Lowering Global Warming Potential in XPS Foam Board Production

Over the years, the use of sustainable materials in construction has become increasingly important. Strict environmental regulations and public opinion regarding climate change and pollution has demanded a more environmentally friendly approach from every industry. This includes the production of thermal insulation materials like extruded polystyrene XPS foam boards.

Using XPS foam boards to insulate a building offers multiple environmental benefits in itself as it helps to drastically lower energy usage while being highly durable, water resistant and long lasting. XPS foam is a rigid board insulation produced by a continuous extrusion process. This manufacturing process involves the use of a gas blowing agent. Under F-GAS regulations, manufacturers of XPS foam are required to adopt gas blowing agents with low Global Warming Potential (GWP) and zero effect on ozone depletion.

The Move Away From HFCs

A variety of climate-friendly blowing agents have been or are being developed for use in building/construction foam applications to replace widely used chemicals like CFCs, HCFCs, and HFCs. Freons or hydrofluorocarbons (HFC) are one of the most widespread refrigerant gases on the market and were commonly used in construction.

These gases replaced chlorofluorocarbons (CFC) and hydrochlorofluorocarbons (HCFC), both of which damage the ozone layer. However, HFCs still have a high global warming potential and are being phased out as cost-effective low-GWP alternatives become available. For production of XPS foam boards, low-GWP hydrocarbon (HC) alternatives already comprise more than half of the global market, while CO2 and newer chemicals like HFO-1234ze are also being used.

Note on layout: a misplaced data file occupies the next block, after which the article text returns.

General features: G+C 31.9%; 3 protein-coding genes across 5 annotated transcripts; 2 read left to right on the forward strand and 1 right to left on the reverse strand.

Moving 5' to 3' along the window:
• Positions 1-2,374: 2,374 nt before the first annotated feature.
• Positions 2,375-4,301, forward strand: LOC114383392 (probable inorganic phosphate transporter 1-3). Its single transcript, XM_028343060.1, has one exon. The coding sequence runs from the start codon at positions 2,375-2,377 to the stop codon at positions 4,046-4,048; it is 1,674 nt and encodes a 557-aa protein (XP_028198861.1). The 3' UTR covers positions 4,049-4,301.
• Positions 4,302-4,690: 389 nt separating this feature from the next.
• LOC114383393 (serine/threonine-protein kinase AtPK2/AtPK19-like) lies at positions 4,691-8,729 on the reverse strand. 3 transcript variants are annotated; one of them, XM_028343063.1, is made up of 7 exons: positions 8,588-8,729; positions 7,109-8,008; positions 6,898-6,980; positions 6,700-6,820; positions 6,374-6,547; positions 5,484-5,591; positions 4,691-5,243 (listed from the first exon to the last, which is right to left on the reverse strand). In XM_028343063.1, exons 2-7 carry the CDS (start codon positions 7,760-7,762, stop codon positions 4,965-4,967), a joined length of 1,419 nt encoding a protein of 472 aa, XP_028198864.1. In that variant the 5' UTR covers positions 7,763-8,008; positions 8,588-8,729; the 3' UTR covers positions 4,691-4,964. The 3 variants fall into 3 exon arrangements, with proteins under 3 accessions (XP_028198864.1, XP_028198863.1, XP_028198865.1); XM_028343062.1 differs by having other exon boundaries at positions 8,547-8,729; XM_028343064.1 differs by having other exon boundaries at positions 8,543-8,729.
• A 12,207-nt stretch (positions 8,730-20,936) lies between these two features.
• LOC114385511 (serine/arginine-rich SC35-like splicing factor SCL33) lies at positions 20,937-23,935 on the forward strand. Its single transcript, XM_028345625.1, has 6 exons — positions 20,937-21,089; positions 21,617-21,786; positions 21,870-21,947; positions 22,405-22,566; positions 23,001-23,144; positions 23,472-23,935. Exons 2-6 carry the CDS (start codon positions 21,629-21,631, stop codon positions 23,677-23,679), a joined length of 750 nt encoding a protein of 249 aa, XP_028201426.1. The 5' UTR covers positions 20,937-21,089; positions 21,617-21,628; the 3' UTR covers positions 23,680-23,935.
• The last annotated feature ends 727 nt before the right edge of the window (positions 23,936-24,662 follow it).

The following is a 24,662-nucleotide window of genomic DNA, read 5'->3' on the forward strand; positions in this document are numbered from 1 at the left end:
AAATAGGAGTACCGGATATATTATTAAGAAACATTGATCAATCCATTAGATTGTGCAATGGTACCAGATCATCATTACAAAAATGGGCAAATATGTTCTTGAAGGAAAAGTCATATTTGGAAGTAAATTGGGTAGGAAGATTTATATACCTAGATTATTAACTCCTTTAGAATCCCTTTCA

Different Blowing Agents Compared

XPS foam boards historically used CFC-12 as the blowing agent, before transitioning to HCFC-142b/22 blends. In developed countries like Australia, HFC-134a and HFC-152a then replaced some ozone-depleting substances (ODS) use, but other low-GWP options isobutane, di-methylether, blends of those two agents, and CO2 were also used. HFO-1234ze is the latest innovation in sustainable XPS production and offers superior eco-friendly properties, as seen in the comparison table below.

Chemical GWP ODP (ozone depletion potential)
CFC-12 10900 1
CFC-11 4750 1
HFC-227ea 3220 0
HCFC-142b 2310 0.065
HCFC-22 1810 0.055
HFC-134a 1430 0
HFC-245fa 1030 0
HFC-365mfc 794 0
HCFC-141b 725 0.11
HFC-152a 124 0
Cyclopentane <25 0
n-Pentane <25 0
Methyl Formate <25 0
Methylal <25 0
Other HFOs <25 0
Isobutane 3 0
HFO-1234ze 1 0
Di-methyl Ether 1 0
CO2 1 0

Source: epa.gov

Challenges Finding the Ideal Eco-Friendly Blowing Agent

The challenge for XPS foam insulation manufacturers has been to source a blowing agent that offers low GWP and zero effect on ozone depletion while also maintaining thermal conductivity. In the case of JACKON Insulation, this involved assessing the performance of Solstice® GBA (HFO–1234ze) in comparison to CO2 and HFC-152a blowing agents.

JACKON Insulation has manufactured high quality insulation materials and construction boards using XPS foam for more than 25 years and is seen as the innovative industry leader. The company originally produced XPS foam boards using CO2 or HFC-152a blowing agents. However, neither gas stays in the foam, negatively impacting its thermal properties.